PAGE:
Did you know that the Peters company made ammunition specifically for riot control for the Thompson submachine gun in the 1920s? And it wasn’t rubber bullets, either – it was paper-wrapped snakeshot. The cartridges were actually longer than a standard magazine would accept, necessitating the production of a special longer magazine to fit them. That magazine would hold 18 rounds, and was specially marked as such. I took a look at a lot of 200 rounds of this ammo and one of the special magazines at James D. Julia, and was curious how it would actually pattern.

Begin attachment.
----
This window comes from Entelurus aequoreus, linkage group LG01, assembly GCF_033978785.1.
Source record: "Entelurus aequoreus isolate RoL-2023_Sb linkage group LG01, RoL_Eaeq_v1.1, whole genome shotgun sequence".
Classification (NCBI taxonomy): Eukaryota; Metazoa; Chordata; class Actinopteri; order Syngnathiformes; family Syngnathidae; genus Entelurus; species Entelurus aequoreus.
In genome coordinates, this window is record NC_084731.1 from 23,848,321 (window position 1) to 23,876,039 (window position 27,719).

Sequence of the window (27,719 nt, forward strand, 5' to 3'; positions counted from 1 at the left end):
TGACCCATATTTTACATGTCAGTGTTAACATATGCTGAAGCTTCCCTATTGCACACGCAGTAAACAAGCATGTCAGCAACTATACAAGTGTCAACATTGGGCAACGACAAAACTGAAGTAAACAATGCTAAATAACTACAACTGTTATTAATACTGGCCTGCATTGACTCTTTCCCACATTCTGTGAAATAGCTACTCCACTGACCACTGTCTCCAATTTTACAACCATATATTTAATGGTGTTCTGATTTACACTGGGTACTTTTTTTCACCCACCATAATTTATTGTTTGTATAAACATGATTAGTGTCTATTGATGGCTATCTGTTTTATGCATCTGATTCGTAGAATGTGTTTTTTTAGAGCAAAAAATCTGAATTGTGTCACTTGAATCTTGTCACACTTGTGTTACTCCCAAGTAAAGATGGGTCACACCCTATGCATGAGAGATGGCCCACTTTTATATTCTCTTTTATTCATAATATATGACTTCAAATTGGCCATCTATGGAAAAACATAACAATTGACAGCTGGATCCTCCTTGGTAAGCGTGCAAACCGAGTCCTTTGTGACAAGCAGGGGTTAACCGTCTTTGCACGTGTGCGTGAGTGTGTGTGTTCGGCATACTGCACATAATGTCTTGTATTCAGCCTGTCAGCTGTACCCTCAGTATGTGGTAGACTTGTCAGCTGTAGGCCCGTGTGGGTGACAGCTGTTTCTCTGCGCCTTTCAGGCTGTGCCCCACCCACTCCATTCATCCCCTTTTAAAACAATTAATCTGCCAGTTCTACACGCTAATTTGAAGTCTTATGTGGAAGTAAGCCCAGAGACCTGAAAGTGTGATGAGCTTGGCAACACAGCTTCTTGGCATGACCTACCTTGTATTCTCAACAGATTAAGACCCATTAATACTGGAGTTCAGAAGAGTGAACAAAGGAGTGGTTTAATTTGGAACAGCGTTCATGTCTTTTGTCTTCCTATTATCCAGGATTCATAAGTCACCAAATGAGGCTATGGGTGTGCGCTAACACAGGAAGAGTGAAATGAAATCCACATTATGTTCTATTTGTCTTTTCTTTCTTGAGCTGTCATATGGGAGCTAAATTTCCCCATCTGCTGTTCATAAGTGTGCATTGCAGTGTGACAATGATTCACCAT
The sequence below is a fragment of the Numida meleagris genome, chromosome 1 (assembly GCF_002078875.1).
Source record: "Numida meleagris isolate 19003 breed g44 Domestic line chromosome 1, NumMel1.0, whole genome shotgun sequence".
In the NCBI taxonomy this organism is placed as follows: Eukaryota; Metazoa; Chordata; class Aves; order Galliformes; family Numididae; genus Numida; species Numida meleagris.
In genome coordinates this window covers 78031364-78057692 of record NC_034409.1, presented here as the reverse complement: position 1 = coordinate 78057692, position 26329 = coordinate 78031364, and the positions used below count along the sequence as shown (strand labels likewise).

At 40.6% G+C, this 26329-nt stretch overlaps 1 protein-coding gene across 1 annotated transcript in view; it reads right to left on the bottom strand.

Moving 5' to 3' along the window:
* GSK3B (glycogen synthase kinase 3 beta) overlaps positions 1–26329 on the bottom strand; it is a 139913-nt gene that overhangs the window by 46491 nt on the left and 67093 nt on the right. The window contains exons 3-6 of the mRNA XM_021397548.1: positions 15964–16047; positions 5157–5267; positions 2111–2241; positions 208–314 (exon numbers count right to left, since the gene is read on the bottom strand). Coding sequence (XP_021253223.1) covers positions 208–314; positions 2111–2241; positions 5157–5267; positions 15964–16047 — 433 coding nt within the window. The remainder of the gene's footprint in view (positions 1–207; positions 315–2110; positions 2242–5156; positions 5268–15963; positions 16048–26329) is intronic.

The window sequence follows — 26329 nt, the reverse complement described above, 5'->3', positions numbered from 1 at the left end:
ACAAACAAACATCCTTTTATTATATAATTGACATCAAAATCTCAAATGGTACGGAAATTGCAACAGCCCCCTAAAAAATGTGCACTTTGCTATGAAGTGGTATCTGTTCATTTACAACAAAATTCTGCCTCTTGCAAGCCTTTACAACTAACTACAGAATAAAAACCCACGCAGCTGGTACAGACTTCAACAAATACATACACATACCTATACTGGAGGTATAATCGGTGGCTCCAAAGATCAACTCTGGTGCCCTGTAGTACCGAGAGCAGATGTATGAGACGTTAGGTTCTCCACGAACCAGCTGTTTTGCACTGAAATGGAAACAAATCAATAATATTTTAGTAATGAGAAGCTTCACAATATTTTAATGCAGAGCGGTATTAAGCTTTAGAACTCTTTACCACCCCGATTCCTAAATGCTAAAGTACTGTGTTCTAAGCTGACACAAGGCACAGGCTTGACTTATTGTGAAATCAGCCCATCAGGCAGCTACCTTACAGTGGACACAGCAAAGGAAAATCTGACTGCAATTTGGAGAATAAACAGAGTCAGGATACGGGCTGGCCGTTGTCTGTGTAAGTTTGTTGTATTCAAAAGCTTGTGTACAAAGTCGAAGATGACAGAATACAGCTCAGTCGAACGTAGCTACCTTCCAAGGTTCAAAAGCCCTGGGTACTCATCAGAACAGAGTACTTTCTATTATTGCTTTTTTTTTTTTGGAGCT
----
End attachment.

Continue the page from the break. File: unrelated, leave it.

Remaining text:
Well, the Peters riot ammo is rare and expensive, but we also had some WWII-vintage .45ACP snakeshot on hand and I was able to try shooting some of that. At about 8 feet it made a pattern about 18 inches in diameter (from a rifled Tommy Gun barrel), and did not cycle the action. It was only after filming that I discovered the proper way to use this ammo for crowd control: fire it into the pavement in front of the crowd, allowing it to ricochet up into the crowd at a lower velocity. It would be less lethal that way, but still a great way to lose an eye!